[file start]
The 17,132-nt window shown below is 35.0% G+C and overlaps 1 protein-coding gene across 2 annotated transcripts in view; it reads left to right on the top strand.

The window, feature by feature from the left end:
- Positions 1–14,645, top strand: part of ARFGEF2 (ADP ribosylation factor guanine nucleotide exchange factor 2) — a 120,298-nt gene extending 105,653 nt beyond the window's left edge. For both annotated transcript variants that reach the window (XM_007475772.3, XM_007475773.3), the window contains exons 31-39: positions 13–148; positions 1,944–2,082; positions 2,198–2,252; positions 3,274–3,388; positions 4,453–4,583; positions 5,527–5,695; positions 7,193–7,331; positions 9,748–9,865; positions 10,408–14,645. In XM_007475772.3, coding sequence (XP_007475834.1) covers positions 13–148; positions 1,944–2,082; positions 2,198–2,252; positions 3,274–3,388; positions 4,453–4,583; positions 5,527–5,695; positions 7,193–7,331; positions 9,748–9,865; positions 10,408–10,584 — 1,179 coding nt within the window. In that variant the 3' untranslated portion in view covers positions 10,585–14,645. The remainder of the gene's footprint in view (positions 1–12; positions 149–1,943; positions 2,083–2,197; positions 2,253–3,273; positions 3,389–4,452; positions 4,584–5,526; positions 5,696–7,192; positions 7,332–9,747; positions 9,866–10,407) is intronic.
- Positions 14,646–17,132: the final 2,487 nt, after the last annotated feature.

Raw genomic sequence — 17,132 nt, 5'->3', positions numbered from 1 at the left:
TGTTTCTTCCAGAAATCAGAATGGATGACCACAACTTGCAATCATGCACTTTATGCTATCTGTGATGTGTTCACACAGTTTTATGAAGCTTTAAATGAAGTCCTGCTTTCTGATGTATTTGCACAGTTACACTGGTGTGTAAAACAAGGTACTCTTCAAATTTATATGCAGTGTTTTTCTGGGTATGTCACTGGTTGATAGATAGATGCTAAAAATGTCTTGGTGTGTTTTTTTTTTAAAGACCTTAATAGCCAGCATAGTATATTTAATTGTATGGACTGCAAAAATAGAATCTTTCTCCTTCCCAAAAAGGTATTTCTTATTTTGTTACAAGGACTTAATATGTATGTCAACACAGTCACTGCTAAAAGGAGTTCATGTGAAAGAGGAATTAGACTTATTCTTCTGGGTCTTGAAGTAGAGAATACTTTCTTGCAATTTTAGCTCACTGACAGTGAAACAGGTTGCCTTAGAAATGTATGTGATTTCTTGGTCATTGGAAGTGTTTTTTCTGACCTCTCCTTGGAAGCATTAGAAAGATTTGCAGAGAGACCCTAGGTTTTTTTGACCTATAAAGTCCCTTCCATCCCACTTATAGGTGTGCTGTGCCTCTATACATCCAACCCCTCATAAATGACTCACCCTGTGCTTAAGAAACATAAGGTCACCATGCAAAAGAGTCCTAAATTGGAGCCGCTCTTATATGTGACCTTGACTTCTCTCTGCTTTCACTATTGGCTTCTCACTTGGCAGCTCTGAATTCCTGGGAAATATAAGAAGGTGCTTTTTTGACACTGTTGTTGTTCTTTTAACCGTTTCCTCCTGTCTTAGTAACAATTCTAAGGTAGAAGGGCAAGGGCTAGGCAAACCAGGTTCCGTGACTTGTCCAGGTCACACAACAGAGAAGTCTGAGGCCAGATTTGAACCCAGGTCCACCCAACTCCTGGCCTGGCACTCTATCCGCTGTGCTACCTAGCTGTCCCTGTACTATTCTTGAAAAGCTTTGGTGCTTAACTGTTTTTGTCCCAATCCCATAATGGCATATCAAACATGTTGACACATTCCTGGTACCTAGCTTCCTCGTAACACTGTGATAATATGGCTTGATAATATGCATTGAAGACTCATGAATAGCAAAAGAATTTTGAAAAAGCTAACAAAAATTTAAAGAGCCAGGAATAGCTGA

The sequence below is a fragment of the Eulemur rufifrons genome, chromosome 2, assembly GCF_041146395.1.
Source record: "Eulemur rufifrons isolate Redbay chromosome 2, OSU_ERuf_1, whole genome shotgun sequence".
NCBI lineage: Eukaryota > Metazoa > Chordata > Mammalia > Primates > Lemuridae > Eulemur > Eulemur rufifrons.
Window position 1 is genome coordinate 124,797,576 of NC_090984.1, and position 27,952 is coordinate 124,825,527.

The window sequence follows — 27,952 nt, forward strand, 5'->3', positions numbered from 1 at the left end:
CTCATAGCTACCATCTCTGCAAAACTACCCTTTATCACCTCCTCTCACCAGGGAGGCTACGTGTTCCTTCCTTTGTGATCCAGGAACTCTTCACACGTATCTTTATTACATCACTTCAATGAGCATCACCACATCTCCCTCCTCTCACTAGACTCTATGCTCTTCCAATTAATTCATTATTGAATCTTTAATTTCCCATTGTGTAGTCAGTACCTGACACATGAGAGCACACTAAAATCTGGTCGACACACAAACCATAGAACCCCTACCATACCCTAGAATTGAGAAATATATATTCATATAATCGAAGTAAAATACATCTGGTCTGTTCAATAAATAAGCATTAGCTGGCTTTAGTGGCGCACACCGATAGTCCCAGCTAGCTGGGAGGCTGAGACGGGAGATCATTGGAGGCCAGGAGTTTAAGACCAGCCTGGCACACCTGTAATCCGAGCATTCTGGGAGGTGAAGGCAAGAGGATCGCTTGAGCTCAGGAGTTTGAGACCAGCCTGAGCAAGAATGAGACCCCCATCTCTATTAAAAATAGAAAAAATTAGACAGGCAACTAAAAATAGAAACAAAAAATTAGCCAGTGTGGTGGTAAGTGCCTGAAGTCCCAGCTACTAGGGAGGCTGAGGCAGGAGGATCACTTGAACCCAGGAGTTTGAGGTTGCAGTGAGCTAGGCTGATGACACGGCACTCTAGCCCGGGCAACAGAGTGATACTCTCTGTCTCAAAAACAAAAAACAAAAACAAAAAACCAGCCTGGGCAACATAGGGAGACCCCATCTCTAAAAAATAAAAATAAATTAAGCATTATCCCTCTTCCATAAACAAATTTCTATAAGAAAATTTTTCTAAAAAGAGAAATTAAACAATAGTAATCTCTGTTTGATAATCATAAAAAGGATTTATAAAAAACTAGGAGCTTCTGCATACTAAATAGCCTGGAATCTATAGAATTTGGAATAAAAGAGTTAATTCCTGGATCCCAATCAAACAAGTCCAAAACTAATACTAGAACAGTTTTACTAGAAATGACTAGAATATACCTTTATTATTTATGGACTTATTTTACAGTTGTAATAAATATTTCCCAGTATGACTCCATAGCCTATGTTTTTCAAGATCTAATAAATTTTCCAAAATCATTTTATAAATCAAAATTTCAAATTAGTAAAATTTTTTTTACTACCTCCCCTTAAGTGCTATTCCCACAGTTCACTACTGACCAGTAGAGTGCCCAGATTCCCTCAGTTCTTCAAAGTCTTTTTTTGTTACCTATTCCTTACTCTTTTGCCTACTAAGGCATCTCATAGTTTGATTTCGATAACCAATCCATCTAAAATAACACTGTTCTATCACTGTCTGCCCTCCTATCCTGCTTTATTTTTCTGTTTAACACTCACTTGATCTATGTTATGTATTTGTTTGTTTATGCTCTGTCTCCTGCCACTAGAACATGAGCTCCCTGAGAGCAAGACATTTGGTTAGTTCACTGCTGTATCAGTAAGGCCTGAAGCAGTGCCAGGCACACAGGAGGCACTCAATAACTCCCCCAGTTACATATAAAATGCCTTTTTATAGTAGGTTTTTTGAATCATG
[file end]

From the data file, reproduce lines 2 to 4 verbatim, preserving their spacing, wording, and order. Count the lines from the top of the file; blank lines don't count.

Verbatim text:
The window, feature by feature from the left end:
- Positions 1–14,645, top strand: part of ARFGEF2 (ADP ribosylation factor guanine nucleotide exchange factor 2) — a 120,298-nt gene extending 105,653 nt beyond the window's left edge. For both annotated transcript variants that reach the window (XM_007475772.3, XM_007475773.3), the window contains exons 31-39: positions 13–148; positions 1,944–2,082; positions 2,198–2,252; positions 3,274–3,388; positions 4,453–4,583; positions 5,527–5,695; positions 7,193–7,331; positions 9,748–9,865; positions 10,408–14,645. In XM_007475772.3, coding sequence (XP_007475834.1) covers positions 13–148; positions 1,944–2,082; positions 2,198–2,252; positions 3,274–3,388; positions 4,453–4,583; positions 5,527–5,695; positions 7,193–7,331; positions 9,748–9,865; positions 10,408–10,584 — 1,179 coding nt within the window. In that variant the 3' untranslated portion in view covers positions 10,585–14,645. The remainder of the gene's footprint in view (positions 1–12; positions 149–1,943; positions 2,083–2,197; positions 2,253–3,273; positions 3,389–4,452; positions 4,584–5,526; positions 5,696–7,192; positions 7,332–9,747; positions 9,866–10,407) is intronic.
- Positions 14,646–17,132: the final 2,487 nt, after the last annotated feature.